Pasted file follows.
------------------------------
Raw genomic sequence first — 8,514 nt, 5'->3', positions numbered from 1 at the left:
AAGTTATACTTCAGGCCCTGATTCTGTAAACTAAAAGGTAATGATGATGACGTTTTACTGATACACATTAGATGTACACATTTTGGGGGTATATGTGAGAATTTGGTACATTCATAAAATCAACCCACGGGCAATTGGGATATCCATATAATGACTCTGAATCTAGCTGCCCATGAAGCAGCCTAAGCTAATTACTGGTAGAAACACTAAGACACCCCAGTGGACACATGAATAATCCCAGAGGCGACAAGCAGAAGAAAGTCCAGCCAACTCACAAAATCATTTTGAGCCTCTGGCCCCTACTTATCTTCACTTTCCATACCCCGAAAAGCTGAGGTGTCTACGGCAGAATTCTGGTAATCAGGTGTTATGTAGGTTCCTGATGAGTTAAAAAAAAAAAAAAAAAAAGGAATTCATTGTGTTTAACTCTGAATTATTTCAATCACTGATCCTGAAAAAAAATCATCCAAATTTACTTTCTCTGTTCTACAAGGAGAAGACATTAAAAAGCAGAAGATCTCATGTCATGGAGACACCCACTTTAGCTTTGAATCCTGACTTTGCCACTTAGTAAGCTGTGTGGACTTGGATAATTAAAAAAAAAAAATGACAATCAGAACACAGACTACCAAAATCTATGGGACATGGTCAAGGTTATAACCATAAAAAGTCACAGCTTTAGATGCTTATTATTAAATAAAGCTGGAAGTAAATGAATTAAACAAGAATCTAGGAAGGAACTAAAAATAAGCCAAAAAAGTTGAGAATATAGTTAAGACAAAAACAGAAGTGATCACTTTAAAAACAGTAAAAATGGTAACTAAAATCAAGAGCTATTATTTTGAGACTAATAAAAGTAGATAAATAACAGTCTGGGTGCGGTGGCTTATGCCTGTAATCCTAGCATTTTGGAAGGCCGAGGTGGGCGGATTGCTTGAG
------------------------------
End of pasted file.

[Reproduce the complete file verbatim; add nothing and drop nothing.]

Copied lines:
Raw genomic sequence first — 8,514 nt, 5'->3', positions numbered from 1 at the left:
AAGTTATACTTCAGGCCCTGATTCTGTAAACTAAAAGGTAATGATGATGACGTTTTACTGATACACATTAGATGTACACATTTTGGGGGTATATGTGAGAATTTGGTACATTCATAAAATCAACCCACGGGCAATTGGGATATCCATATAATGACTCTGAATCTAGCTGCCCATGAAGCAGCCTAAGCTAATTACTGGTAGAAACACTAAGACACCCCAGTGGACACATGAATAATCCCAGAGGCGACAAGCAGAAGAAAGTCCAGCCAACTCACAAAATCATTTTGAGCCTCTGGCCCCTACTTATCTTCACTTTCCATACCCCGAAAAGCTGAGGTGTCTACGGCAGAATTCTGGTAATCAGGTGTTATGTAGGTTCCTGATGAGTTAAAAAAAAAAAAAAAAAAAGGAATTCATTGTGTTTAACTCTGAATTATTTCAATCACTGATCCTGAAAAAAAATCATCCAAATTTACTTTCTCTGTTCTACAAGGAGAAGACATTAAAAAGCAGAAGATCTCATGTCATGGAGACACCCACTTTAGCTTTGAATCCTGACTTTGCCACTTAGTAAGCTGTGTGGACTTGGATAATTAAAAAAAAAAAATGACAATCAGAACACAGACTACCAAAATCTATGGGACATGGTCAAGGTTATAACCATAAAAAGTCACAGCTTTAGATGCTTATTATTAAATAAAGCTGGAAGTAAATGAATTAAACAAGAATCTAGGAAGGAACTAAAAATAAGCCAAAAAAGTTGAGAATATAGTTAAGACAAAAACAGAAGTGATCACTTTAAAAACAGTAAAAATGGTAACTAAAATCAAGAGCTATTATTTTGAGACTAATAAAAGTAGATAAATAACAGTCTGGGTGCGGTGGCTTATGCCTGTAATCCTAGCATTTTGGAAGGCCGAGGTGGGCGGATTGCTTGAG